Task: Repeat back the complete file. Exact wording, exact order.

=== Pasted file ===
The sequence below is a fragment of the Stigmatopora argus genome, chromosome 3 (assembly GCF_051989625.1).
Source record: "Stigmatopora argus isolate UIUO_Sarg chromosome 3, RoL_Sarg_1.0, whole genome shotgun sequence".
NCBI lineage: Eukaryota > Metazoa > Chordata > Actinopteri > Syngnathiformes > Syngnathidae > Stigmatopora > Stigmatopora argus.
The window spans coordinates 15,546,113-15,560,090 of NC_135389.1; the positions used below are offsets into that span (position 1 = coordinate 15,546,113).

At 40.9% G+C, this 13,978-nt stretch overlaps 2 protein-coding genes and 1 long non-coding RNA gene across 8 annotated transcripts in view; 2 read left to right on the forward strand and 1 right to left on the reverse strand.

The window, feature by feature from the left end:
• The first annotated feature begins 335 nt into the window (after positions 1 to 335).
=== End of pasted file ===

The sequence below is a fragment of the Stigmatopora argus genome, chromosome 3 (assembly GCF_051989625.1).
Source record: "Stigmatopora argus isolate UIUO_Sarg chromosome 3, RoL_Sarg_1.0, whole genome shotgun sequence".
NCBI lineage: Eukaryota > Metazoa > Chordata > Actinopteri > Syngnathiformes > Syngnathidae > Stigmatopora > Stigmatopora argus.
The window spans coordinates 15,546,113-15,560,090 of NC_135389.1; the positions used below are offsets into that span (position 1 = coordinate 15,546,113).

At 40.9% G+C, this 13,978-nt stretch overlaps 2 protein-coding genes and 1 long non-coding RNA gene across 8 annotated transcripts in view; 2 read left to right on the forward strand and 1 right to left on the reverse strand.

The window, feature by feature from the left end:
• The first annotated feature begins 335 nt into the window (after positions 1 to 335).